The film, set in 17th Century Japan, tells the story of a Samurai who arrives at a wealthy nobleman’s house and asks to commit ritual suicide in order to restore his lost honor from becoming the peasant that peace time has afforded him. The film expands on this simple premise in flashbacks and reveals a rich tapestry of events that unwinds to some shocking revelations. To say anymore is to ruin the beautiful story that screenwriter Kikumi Yamagishi has fashioned from Yasuhiko Takiguchi’s novel.
The film is directed with unusual restraint and poignancy by Miike, whose films are normally characterized by extreme graphic violence, sexual perversions and visual chaos, but with this and 13 Assassins, has steadily been building a reputation for his skilled fine craftsmanship, even if it is at the expense of the insane innovation of his earlier works. It also marks his first foray in 3D, which except for a brief scene set against falling snow, is unspectacular.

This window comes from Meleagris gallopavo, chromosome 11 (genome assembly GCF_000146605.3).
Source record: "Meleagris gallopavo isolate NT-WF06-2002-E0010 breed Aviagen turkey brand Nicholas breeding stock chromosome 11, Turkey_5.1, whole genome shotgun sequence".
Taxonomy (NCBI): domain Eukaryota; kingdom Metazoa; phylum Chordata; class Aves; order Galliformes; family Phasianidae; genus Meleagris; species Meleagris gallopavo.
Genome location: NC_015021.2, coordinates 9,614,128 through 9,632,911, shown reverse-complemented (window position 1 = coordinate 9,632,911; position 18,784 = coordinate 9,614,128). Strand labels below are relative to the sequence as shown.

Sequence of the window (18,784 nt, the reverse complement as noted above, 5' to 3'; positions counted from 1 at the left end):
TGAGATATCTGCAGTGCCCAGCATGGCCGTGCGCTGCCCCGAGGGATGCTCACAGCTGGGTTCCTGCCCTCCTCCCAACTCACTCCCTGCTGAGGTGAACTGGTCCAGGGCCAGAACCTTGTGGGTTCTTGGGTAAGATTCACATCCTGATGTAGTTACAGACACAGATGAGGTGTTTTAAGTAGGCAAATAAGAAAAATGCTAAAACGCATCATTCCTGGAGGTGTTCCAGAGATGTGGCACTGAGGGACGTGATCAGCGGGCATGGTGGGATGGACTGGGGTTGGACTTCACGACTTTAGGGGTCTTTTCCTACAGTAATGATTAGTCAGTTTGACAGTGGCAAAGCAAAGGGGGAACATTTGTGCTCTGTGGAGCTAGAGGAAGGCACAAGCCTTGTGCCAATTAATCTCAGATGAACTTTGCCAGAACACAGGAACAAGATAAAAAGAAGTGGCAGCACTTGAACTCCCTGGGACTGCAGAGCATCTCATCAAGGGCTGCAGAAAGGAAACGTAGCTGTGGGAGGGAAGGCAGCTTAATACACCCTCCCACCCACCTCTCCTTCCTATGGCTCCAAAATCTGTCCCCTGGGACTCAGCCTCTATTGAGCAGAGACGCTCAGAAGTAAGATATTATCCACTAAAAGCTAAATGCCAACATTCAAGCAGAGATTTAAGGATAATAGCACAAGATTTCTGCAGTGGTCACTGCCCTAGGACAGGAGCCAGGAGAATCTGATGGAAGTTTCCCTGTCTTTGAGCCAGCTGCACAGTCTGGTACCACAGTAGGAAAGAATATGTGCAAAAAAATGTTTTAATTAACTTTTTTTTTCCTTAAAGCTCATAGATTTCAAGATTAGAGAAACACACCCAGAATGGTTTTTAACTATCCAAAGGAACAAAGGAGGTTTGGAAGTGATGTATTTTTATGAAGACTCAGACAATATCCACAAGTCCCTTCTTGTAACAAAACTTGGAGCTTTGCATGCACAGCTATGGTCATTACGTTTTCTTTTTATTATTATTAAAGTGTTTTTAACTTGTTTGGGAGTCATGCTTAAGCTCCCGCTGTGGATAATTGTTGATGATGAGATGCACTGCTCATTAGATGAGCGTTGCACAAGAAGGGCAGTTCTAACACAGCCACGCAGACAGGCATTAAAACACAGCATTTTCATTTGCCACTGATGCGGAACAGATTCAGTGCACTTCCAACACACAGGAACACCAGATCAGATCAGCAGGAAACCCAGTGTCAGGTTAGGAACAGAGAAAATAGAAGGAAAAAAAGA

Moving, stunningly made and ultimately heart breaking in its final conclusion, Hara-Kiri: Death Of A Samurai is a must see.
Hara-Kiri: Death of a Samurai is screening in the 2012 Melbourne International Film Festival. Check here for screening times.